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Ben Jones
Ben Jones, UK Lawyer
Category: Employment Law
Satisfied Customers: 50191
Experience:  Qualified Employment Solicitor
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I have been absent from work since June 12th to date after

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I have been absent from work since June 12th to date after a hip replacement, fracture and TIA.
My company have been generous and paid me in full.Today I received a letter to say that as from 1st October I will be paid SSP and my phased return on the 23rd will only be paid for the hours worked.The company policy is discretionary pay.Managers decide.
Thee previous year I was off with breast cancer and as stated in the letter they paid for the 8 weeks I was off.
My only concern is that to receive this on the 15th October and not before the 1st seems rather short notice.
Is this reasonable notice?
Ben Jones : Hello, my name is ***** ***** it is my pleasure to assist you with your question today. How long have to worked there for?
JACUSTOMER-thizuiqn- :


JACUSTOMER-thizuiqn- :

I have not received a reply yet!

JACUSTOMER-thizuiqn- :

There appears to be a problem as I keep receiving your intro

Ben Jones :

Hi, my apologies for that, it appears there were some technical issues earlier and my response could not be displayed, hopefully all is resolved now.

In some circumstances employees can be entitled to full company sick pay for a set period, after which their entitlement will either reduce or expire altogether. Such reductions could either be clearly stated in a contract or workplace policy, or simply be left at the employer’s discretion.

In situations where an employee has been in receipt of discretionary sick pay and the employer wishes to terminate such payments, it may be advisable to give at least a month's notice to the employee. Alternatively, the employer should consider reducing their pay gradually so that the employee does not simply go from full pay to reduced pay or no pay in a short period of time.

Similarly, if medical evidence shows that the employee may be able to return to work in the near future and they have only just lost their sick pay entitlement, it may be appropriate to continue paying the employee for the remainder of their absence. If there is no definitive return date, the employee has already received sick pay for some time and their entitlement has expired, the employer may be justified in terminating discretionary sick pay, subject to giving the employee some notice.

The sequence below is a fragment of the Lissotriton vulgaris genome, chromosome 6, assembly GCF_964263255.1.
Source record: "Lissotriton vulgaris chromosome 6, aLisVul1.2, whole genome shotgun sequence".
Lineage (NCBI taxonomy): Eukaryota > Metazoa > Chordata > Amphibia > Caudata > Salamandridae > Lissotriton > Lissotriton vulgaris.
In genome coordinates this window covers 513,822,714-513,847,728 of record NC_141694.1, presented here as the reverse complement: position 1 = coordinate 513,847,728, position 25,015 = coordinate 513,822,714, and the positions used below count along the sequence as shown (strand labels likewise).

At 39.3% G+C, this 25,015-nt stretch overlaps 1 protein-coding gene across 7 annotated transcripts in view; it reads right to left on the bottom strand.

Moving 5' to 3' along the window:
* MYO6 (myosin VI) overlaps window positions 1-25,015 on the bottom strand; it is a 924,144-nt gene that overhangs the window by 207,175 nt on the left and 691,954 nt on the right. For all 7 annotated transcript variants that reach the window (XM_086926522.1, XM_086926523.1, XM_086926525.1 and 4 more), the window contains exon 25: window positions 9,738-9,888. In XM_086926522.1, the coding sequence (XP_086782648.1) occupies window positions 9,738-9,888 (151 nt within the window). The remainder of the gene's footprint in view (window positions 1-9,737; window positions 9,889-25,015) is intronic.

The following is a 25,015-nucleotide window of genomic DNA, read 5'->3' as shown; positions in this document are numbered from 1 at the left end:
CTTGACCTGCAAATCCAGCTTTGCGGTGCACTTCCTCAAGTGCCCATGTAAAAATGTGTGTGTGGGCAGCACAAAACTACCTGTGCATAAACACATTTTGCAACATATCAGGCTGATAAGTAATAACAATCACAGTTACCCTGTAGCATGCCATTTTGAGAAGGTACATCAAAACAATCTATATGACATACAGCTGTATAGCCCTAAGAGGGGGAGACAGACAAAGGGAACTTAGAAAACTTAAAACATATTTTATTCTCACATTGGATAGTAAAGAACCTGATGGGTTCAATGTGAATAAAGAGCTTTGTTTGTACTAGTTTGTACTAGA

Finally, employers rarely retain full discretion in relation to discretionary sick pay and it is governed by the implied contractual term of mutual trust and confidence. This term generally requires employers to act fairly and reasonably when dealing with their employees. If an employer does not act in an even handed manner, it could breach the implied trust and confidence and give the employee the opportunity to raise a grievance at first. If the matter remains unresolved, they could even consider resigning and claiming constructive dismissal, subject to having at least 2 years' continuous service with the company.

Hope this clarifies your position? If you could please let me know that would be great, thank you

Ben Jones :

Hello, I see you have accessed and read my answer to your query. Please let me know if this has answered your original question or if you need me to clarify anything else for you in relation to this? I just need to know whether to close the question or not? Thanks

JACUSTOMER-thizuiqn- :

Thank you Ben.This has been very informative.

JACUSTOMER-thizuiqn- :

Thank you Ben this has been very helpful.I will be making a formal complaint now as my phased return is also on hours worked as well.

Ben Jones :

you are welcome, all the best

Ben Jones and other Employment Law Specialists are ready to help you
Customer: replied 3 years ago.

Hi again Ben

I returned to work and raised the issue of unreasonable notice and failed to receive an explanation.She just confirmed that my pay was discretionary.

I have put my opinion in writing buy did not wish to antagonise her on my first day. Do you think I should give her my letter?

Hi, if you have failed to resolve the issue by other means and the employer still sticks to their position, then you can move on to give them the letter and consider whether to pursue it informally in that way or use it to raise a formal grievance. Legally, you should have nothing to lose if you do so